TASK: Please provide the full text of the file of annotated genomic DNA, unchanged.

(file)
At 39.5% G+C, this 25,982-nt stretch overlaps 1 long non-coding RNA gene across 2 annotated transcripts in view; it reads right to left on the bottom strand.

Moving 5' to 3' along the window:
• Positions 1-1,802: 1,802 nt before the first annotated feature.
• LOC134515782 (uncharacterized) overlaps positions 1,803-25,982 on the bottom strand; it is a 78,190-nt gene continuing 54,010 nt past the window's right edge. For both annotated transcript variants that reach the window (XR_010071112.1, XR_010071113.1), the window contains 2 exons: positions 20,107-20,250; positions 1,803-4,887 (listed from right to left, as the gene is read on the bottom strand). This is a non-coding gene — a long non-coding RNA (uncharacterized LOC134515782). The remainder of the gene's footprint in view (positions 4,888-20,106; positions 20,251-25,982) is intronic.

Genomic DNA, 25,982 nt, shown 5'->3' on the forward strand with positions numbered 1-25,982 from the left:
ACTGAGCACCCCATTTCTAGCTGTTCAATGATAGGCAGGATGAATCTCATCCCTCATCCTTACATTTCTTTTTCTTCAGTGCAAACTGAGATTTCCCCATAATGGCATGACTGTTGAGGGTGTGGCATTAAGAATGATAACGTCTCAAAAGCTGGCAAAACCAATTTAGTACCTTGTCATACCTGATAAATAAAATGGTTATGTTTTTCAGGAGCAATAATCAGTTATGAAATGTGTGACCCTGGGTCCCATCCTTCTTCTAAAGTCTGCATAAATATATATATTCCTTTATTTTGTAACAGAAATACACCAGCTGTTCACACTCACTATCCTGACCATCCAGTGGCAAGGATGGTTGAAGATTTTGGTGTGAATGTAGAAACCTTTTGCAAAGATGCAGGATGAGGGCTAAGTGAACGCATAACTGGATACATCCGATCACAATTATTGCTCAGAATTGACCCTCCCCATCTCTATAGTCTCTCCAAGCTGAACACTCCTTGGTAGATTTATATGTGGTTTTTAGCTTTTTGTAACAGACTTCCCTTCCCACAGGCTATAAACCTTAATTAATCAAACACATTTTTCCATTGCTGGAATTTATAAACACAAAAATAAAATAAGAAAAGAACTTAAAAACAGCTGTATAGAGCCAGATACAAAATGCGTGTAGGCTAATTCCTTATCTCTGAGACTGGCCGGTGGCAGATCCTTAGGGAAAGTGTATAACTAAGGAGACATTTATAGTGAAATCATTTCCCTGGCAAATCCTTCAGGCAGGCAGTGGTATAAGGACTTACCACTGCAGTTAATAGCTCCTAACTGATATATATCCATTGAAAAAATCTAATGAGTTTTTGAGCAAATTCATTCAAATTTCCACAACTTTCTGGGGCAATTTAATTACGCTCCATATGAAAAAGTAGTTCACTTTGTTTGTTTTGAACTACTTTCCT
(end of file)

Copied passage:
At 39.5% G+C, this 25,982-nt stretch overlaps 1 long non-coding RNA gene across 2 annotated transcripts in view; it reads right to left on the bottom strand.

Moving 5' to 3' along the window:
• Positions 1-1,802: 1,802 nt before the first annotated feature.
• LOC134515782 (uncharacterized) overlaps positions 1,803-25,982 on the bottom strand; it is a 78,190-nt gene continuing 54,010 nt past the window's right edge. For both annotated transcript variants that reach the window (XR_010071112.1, XR_010071113.1), the window contains 2 exons: positions 20,107-20,250; positions 1,803-4,887 (listed from right to left, as the gene is read on the bottom strand). This is a non-coding gene — a long non-coding RNA (uncharacterized LOC134515782). The remainder of the gene's footprint in view (positions 4,888-20,106; positions 20,251-25,982) is intronic.

Genomic DNA, 25,982 nt, shown 5'->3' on the forward strand with positions numbered 1-25,982 from the left:
ACTGAGCACCCCATTTCTAGCTGTTCAATGATAGGCAGGATGAATCTCATCCCTCATCCTTACATTTCTTTTTCTTCAGTGCAAACTGAGATTTCCCCATAATGGCATGACTGTTGAGGGTGTGGCATTAAGAATGATAACGTCTCAAAAGCTGGCAAAACCAATTTAGTACCTTGTCATACCTGATAAATAAAATGGTTATGTTTTTCAGGAGCAATAATCAGTTATGAAATGTGTGACCCTGGGTCCCATCCTTCTTCTAAAGTCTGCATAAATATATATATTCCTTTATTTTGTAACAGAAATACACCAGCTGTTCACACTCACTATCCTGACCATCCAGTGGCAAGGATGGTTGAAGATTTTGGTGTGAATGTAGAAACCTTTTGCAAAGATGCAGGATGAGGGCTAAGTGAACGCATAACTGGATACATCCGATCACAATTATTGCTCAGAATTGACCCTCCCCATCTCTATAGTCTCTCCAAGCTGAACACTCCTTGGTAGATTTATATGTGGTTTTTAGCTTTTTGTAACAGACTTCCCTTCCCACAGGCTATAAACCTTAATTAATCAAACACATTTTTCCATTGCTGGAATTTATAAACACAAAAATAAAATAAGAAAAGAACTTAAAAACAGCTGTATAGAGCCAGATACAAAATGCGTGTAGGCTAATTCCTTATCTCTGAGACTGGCCGGTGGCAGATCCTTAGGGAAAGTGTATAACTAAGGAGACATTTATAGTGAAATCATTTCCCTGGCAAATCCTTCAGGCAGGCAGTGGTATAAGGACTTACCACTGCAGTTAATAGCTCCTAACTGATATATATCCATTGAAAAAATCTAATGAGTTTTTGAGCAAATTCATTCAAATTTCCACAACTTTCTGGGGCAATTTAATTACGCTCCATATGAAAAAGTAGTTCACTTTGTTTGTTTTGAACTACTTTCCT